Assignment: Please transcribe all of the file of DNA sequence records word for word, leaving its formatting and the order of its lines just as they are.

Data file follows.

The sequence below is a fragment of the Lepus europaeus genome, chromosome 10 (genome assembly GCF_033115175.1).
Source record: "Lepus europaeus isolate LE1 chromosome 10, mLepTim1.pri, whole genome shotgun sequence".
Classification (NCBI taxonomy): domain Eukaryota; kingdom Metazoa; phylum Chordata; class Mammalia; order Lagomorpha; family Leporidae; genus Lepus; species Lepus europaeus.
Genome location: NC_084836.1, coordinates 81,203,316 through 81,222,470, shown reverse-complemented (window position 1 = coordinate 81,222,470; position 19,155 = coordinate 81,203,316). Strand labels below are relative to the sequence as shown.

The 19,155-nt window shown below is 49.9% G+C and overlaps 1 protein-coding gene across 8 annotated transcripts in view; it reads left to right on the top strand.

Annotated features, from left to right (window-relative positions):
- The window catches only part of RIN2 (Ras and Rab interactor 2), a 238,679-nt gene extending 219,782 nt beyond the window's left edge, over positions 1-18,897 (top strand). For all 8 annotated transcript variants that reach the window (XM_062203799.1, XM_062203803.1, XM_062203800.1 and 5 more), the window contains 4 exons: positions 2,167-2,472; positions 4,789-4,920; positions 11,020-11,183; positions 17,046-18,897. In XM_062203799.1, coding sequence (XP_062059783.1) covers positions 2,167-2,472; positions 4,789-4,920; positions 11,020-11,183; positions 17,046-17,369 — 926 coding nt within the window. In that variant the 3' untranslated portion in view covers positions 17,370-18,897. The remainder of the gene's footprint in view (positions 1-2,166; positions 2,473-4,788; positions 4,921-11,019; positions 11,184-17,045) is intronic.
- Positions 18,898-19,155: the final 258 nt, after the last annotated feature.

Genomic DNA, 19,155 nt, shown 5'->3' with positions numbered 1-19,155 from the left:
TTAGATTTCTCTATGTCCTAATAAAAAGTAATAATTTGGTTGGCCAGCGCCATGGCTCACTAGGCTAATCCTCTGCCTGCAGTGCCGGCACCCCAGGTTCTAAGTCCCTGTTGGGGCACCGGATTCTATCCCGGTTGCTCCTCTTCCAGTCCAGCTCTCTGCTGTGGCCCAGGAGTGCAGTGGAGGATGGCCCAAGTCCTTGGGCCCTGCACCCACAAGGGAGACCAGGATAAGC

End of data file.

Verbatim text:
The sequence below is a fragment of the Lepus europaeus genome, chromosome 10 (genome assembly GCF_033115175.1).
Source record: "Lepus europaeus isolate LE1 chromosome 10, mLepTim1.pri, whole genome shotgun sequence".
Classification (NCBI taxonomy): domain Eukaryota; kingdom Metazoa; phylum Chordata; class Mammalia; order Lagomorpha; family Leporidae; genus Lepus; species Lepus europaeus.
Genome location: NC_084836.1, coordinates 81,203,316 through 81,222,470, shown reverse-complemented (window position 1 = coordinate 81,222,470; position 19,155 = coordinate 81,203,316). Strand labels below are relative to the sequence as shown.

The 19,155-nt window shown below is 49.9% G+C and overlaps 1 protein-coding gene across 8 annotated transcripts in view; it reads left to right on the top strand.

Annotated features, from left to right (window-relative positions):
- The window catches only part of RIN2 (Ras and Rab interactor 2), a 238,679-nt gene extending 219,782 nt beyond the window's left edge, over positions 1-18,897 (top strand). For all 8 annotated transcript variants that reach the window (XM_062203799.1, XM_062203803.1, XM_062203800.1 and 5 more), the window contains 4 exons: positions 2,167-2,472; positions 4,789-4,920; positions 11,020-11,183; positions 17,046-18,897. In XM_062203799.1, coding sequence (XP_062059783.1) covers positions 2,167-2,472; positions 4,789-4,920; positions 11,020-11,183; positions 17,046-17,369 — 926 coding nt within the window. In that variant the 3' untranslated portion in view covers positions 17,370-18,897. The remainder of the gene's footprint in view (positions 1-2,166; positions 2,473-4,788; positions 4,921-11,019; positions 11,184-17,045) is intronic.
- Positions 18,898-19,155: the final 258 nt, after the last annotated feature.

Genomic DNA, 19,155 nt, shown 5'->3' with positions numbered 1-19,155 from the left:
TTAGATTTCTCTATGTCCTAATAAAAAGTAATAATTTGGTTGGCCAGCGCCATGGCTCACTAGGCTAATCCTCTGCCTGCAGTGCCGGCACCCCAGGTTCTAAGTCCCTGTTGGGGCACCGGATTCTATCCCGGTTGCTCCTCTTCCAGTCCAGCTCTCTGCTGTGGCCCAGGAGTGCAGTGGAGGATGGCCCAAGTCCTTGGGCCCTGCACCCACAAGGGAGACCAGGATAAGC